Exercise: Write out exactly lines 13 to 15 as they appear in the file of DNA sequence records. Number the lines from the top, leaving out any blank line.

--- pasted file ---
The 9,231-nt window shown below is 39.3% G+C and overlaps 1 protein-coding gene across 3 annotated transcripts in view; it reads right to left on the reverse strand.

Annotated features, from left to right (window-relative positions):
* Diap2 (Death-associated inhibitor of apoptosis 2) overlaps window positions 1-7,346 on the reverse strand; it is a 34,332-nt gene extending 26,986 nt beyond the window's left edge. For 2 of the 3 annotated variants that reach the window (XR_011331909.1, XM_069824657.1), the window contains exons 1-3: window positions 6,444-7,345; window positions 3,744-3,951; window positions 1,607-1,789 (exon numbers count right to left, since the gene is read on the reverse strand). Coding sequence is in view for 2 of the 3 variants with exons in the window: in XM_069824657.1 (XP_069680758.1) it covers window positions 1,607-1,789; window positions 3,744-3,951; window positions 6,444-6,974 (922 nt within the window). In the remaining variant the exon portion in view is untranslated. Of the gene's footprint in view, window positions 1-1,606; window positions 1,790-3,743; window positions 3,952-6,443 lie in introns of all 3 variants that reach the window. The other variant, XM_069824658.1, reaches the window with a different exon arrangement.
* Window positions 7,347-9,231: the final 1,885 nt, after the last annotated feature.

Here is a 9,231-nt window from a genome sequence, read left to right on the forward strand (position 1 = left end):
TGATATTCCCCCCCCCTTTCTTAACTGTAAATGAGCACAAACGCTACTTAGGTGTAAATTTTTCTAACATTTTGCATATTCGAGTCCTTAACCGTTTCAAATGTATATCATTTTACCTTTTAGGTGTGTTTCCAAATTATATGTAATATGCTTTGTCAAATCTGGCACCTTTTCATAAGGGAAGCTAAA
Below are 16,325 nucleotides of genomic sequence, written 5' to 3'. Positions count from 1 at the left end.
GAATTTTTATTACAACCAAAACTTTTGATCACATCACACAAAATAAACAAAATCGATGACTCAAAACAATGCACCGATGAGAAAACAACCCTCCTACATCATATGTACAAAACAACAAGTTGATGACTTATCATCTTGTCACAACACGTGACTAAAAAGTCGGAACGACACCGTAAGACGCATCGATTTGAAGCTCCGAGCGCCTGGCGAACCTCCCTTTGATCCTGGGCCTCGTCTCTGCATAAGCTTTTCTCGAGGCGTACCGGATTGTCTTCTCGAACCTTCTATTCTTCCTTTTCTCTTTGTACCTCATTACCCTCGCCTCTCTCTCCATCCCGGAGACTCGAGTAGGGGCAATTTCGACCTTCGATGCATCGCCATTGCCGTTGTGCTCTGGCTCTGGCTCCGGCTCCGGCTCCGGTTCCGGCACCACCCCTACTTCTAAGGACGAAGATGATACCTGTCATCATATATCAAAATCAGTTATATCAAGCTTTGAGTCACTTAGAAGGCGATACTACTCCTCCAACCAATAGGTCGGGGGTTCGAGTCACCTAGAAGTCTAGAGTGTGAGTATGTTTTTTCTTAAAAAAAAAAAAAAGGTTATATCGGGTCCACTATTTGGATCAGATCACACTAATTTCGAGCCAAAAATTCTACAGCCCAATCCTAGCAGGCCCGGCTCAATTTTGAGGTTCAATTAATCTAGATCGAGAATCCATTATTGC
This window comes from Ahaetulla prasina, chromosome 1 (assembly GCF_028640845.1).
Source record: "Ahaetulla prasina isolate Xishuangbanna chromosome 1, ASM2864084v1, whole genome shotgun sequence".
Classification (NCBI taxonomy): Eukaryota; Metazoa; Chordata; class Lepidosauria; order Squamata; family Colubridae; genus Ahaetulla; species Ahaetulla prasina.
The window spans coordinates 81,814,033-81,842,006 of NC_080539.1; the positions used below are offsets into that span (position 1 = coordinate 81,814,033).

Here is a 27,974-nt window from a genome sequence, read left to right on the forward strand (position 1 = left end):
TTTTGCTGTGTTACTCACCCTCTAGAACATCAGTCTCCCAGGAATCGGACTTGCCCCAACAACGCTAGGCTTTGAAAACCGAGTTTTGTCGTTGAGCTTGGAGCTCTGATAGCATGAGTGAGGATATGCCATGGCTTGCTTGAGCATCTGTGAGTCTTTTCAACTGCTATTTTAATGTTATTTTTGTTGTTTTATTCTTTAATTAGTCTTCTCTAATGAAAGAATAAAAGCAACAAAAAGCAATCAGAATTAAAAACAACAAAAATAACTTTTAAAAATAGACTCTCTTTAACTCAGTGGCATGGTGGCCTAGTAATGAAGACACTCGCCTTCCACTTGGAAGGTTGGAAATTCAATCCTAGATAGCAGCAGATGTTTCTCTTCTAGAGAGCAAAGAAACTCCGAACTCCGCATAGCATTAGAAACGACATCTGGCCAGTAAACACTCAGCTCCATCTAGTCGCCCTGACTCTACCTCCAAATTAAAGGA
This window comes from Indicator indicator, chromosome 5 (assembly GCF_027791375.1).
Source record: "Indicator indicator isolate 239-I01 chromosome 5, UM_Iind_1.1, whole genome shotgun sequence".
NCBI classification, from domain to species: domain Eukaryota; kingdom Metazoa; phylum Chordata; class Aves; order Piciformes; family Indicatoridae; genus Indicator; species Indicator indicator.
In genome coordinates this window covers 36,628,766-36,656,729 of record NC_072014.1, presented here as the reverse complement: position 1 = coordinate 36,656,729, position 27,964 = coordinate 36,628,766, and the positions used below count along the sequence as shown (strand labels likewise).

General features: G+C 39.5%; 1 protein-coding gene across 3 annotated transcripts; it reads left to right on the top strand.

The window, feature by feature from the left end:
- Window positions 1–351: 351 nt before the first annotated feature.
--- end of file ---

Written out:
Here is a 27,974-nt window from a genome sequence, read left to right on the forward strand (position 1 = left end):
TTTTGCTGTGTTACTCACCCTCTAGAACATCAGTCTCCCAGGAATCGGACTTGCCCCAACAACGCTAGGCTTTGAAAACCGAGTTTTGTCGTTGAGCTTGGAGCTCTGATAGCATGAGTGAGGATATGCCATGGCTTGCTTGAGCATCTGTGAGTCTTTTCAACTGCTATTTTAATGTTATTTTTGTTGTTTTATTCTTTAATTAGTCTTCTCTAATGAAAGAATAAAAGCAACAAAAAGCAATCAGAATTAAAAACAACAAAAATAACTTTTAAAAATAGACTCTCTTTAACTCAGTGGCATGGTGGCCTAGTAATGAAGACACTCGCCTTCCACTTGGAAGGTTGGAAATTCAATCCTAGATAGCAGCAGATGTTTCTCTTCTAGAGAGCAAAGAAACTCCGAACTCCGCATAGCATTAGAAACGACATCTGGCCAGTAAACACTCAGCTCCATCTAGTCGCCCTGACTCTACCTCCAAATTAAAGGA
This window comes from Indicator indicator, chromosome 5 (assembly GCF_027791375.1).